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I have always struggled with the fitness side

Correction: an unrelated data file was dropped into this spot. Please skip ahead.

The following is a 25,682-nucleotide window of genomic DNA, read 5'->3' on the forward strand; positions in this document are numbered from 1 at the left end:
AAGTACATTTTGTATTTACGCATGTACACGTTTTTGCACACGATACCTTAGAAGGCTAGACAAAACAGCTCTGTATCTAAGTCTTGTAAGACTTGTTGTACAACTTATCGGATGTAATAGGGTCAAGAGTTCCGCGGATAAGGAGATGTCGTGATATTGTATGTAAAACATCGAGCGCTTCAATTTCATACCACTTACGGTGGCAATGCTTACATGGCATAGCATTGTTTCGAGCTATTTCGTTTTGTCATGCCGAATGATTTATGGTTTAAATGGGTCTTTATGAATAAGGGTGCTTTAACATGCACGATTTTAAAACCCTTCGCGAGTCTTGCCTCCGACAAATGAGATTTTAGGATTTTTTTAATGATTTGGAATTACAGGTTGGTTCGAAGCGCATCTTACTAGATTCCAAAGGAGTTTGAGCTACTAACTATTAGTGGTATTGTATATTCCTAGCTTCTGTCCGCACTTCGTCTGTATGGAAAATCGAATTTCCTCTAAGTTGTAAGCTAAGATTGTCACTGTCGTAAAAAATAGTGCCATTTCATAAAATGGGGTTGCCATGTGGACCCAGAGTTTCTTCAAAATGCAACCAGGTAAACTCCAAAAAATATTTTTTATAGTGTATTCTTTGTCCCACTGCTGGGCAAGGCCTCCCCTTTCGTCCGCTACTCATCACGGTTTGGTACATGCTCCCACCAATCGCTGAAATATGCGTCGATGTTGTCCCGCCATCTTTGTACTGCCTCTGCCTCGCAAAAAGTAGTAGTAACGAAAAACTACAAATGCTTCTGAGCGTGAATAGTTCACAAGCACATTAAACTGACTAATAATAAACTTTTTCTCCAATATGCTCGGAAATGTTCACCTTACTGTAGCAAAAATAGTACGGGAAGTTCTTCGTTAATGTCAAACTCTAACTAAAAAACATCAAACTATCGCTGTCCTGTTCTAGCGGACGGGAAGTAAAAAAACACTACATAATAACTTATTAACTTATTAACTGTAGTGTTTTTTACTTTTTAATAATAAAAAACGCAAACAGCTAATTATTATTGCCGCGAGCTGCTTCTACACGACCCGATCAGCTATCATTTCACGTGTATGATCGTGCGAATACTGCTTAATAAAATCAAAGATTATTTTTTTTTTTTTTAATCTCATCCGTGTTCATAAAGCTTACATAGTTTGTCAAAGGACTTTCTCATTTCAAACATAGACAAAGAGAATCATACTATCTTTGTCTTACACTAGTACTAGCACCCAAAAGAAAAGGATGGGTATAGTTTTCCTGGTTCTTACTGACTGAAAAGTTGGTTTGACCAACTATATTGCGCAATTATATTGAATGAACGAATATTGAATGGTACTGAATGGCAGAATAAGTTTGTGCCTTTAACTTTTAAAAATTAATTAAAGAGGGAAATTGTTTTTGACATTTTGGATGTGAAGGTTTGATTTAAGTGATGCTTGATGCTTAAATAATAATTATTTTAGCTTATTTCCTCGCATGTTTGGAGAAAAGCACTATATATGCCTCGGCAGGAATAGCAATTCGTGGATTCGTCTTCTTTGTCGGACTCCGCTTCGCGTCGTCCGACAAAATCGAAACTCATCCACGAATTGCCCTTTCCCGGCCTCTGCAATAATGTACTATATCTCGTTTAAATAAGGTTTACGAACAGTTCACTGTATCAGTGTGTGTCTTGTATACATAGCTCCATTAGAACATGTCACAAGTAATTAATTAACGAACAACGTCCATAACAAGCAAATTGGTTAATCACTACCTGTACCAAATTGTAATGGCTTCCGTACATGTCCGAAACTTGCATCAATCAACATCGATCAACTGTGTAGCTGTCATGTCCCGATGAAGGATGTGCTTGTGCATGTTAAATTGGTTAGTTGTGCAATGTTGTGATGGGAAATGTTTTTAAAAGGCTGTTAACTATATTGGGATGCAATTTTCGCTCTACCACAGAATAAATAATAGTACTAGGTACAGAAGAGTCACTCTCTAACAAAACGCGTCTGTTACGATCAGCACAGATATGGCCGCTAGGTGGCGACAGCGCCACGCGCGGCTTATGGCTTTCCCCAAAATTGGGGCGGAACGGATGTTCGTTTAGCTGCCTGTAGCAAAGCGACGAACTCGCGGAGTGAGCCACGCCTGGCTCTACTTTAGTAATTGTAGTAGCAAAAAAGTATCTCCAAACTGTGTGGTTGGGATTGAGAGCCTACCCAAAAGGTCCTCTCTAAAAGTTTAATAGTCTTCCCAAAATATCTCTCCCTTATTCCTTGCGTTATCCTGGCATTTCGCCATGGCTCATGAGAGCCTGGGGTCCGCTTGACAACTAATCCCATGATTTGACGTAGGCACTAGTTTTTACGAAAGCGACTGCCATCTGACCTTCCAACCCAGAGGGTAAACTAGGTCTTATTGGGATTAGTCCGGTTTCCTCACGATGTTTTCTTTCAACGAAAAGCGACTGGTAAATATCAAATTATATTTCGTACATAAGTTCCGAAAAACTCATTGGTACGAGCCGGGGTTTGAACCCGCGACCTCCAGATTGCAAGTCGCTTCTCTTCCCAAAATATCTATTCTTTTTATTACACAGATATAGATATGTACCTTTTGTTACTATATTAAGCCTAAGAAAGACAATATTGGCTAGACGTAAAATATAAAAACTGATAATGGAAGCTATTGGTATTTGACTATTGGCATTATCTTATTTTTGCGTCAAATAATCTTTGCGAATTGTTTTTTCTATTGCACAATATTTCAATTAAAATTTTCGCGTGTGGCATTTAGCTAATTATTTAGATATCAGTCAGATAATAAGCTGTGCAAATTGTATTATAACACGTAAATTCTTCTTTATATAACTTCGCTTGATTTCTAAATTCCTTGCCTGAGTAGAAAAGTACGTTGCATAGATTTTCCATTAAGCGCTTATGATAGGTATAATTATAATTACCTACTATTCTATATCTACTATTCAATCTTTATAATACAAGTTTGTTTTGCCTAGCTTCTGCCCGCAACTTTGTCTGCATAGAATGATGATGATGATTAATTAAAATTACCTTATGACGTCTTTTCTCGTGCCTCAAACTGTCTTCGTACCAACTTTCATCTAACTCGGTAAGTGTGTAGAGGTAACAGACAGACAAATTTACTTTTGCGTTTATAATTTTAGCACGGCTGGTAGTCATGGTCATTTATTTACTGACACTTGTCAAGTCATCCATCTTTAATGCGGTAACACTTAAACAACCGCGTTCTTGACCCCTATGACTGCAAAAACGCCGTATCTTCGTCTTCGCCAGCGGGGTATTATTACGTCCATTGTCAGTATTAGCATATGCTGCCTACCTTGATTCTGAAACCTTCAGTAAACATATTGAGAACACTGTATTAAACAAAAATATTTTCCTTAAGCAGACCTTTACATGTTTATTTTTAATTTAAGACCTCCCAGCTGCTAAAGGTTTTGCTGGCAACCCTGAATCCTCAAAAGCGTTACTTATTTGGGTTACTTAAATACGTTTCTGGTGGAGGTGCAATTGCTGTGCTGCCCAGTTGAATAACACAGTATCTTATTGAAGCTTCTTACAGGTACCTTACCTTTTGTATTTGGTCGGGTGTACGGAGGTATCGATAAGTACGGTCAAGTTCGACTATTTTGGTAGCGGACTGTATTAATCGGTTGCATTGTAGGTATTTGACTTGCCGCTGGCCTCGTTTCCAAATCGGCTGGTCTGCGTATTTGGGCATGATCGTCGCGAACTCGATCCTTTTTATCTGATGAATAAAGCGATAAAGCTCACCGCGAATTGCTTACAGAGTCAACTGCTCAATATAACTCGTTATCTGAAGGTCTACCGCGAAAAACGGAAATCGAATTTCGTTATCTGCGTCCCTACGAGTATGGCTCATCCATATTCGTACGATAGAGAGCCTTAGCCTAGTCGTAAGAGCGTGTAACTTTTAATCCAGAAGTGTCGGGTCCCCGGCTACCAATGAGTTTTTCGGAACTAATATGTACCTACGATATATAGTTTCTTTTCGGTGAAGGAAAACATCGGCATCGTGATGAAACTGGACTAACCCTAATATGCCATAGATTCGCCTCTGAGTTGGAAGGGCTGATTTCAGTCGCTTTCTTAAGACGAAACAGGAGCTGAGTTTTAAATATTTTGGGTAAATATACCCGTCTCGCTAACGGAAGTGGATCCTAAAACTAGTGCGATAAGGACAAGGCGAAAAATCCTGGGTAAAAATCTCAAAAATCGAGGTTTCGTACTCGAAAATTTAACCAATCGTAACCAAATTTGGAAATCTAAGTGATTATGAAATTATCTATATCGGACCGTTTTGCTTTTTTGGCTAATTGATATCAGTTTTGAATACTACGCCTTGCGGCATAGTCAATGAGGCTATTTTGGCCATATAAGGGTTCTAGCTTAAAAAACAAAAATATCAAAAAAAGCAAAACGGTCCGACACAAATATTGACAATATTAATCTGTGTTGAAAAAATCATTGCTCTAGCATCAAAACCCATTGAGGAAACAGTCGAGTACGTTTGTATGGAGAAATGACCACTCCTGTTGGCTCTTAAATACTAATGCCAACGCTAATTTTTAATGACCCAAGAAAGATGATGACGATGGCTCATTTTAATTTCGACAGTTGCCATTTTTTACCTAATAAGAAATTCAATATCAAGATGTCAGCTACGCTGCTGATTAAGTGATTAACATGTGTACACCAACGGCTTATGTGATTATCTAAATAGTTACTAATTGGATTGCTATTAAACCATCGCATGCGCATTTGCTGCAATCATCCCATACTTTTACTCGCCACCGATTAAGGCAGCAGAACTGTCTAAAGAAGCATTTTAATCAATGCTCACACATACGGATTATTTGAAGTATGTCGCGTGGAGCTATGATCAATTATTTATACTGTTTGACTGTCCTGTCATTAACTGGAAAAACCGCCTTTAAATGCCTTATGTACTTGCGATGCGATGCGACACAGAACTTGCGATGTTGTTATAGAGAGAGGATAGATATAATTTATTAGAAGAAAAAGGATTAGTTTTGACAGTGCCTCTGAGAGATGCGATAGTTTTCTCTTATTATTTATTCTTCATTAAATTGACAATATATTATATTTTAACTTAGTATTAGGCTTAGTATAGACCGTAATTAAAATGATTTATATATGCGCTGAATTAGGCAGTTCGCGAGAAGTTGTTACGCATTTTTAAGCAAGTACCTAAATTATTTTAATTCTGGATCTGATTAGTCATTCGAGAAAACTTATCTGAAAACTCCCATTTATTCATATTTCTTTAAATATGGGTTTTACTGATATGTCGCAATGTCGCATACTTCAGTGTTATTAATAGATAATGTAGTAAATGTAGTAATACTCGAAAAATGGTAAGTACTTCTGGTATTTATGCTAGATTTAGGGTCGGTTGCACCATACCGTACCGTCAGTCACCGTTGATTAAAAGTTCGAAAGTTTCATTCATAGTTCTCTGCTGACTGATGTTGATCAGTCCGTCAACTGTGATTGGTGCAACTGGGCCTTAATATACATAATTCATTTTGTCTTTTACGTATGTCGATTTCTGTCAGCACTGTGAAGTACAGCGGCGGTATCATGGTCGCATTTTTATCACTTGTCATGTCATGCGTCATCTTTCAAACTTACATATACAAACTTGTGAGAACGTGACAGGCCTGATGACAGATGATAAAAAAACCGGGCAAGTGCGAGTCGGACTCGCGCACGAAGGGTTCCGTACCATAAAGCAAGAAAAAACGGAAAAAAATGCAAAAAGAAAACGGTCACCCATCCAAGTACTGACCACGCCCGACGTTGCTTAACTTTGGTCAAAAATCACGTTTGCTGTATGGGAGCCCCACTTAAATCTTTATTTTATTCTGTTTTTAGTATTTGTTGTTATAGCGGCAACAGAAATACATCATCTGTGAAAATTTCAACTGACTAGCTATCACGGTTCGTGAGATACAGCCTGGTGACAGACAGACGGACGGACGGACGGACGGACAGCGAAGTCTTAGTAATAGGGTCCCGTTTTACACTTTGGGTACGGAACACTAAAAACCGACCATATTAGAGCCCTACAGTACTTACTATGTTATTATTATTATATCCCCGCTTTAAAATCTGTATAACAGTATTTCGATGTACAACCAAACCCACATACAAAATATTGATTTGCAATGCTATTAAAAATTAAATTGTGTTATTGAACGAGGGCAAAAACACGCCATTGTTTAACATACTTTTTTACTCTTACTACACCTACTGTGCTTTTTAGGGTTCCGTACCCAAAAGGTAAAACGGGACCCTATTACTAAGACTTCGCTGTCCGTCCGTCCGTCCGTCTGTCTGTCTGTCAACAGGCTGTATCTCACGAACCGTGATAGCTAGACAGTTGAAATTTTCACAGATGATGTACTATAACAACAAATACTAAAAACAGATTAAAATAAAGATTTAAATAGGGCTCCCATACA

Did I mention I've been running lately? Don't get the wrong idea, when I say 'running', I am really referring to a light jog. A healthy eater I may be, but I have always struggled with the fitness side of things. It doesn't help that my so-called friends tell me that I run like an oversized puppy, or and I am not sure how this fits with the first the Queen. As I don't think anyone has ever seen the Queen out jogging, I don't think this is a fair comparison. I am also pretty certain that the Queen has never appeared in public with sweaty butt marks. Unfortunately two lanes of traffic on East Broadway witnessed mine last week. I will have to stop running in the midday heat. I may actually have to stop running altogether. When I began my desperate bid for fitness a few months ago, I wasn't quite prepared for the public humiliation of inappropriate sweat patches. Nevertheless, I am building up my resiliency to embarrassment, helped along by the solidarity of my girlfriends. Happily, they've had plenty of stories to share too my favourite being one friend in France who tried to introduce herself as a lawyer, but instead spent the evening saying 'hello, I am a goat.' All this reminded me that it's been a while since we explored some of the most uncomfortable and embarrassing health issues. Even though doctors have seen it all and heard it all before, it can be hard discussing things like thrush and alarming bowel habits. Obviously it's always better to discuss a health issue with your physician rather than burying your head in the sand. However I can at least show you some preventive strategies for a few of the toe curling ailments out there. This week let's take a fresh look at cystitis though please note that if you have anything other than a brief and mild case, it's important to see your doctor. Firstly let's get to grips with what we're dealing with. Cystitis is a bacterial infection of the urinary tract that makes peeing burn a bit at best, and at worst, makes it absolutely agonising. Think hot knives! One of the problems is that to cure it, you need to drink plenty of fluids, but as this increases urinary flow, many people are afraid to drink. Fortunately there are some excellent medications that can help, but unfortunately, cystitis is a recurring drama for many people. This is a classic example of where modern medicine can sometimes fail us. Because as the focus is to get rid of the symptoms in the short-term, the root causes of the problem are often not addressed. This means the infection can just keep on coming back. So let's look at cystitis in more detail. Yes, it's a bacterial infection, but there are several factors that can trigger it or make it worse. Below are the triggers, some dietary steps you can take to prevent cystitis and some suggestions for supplements.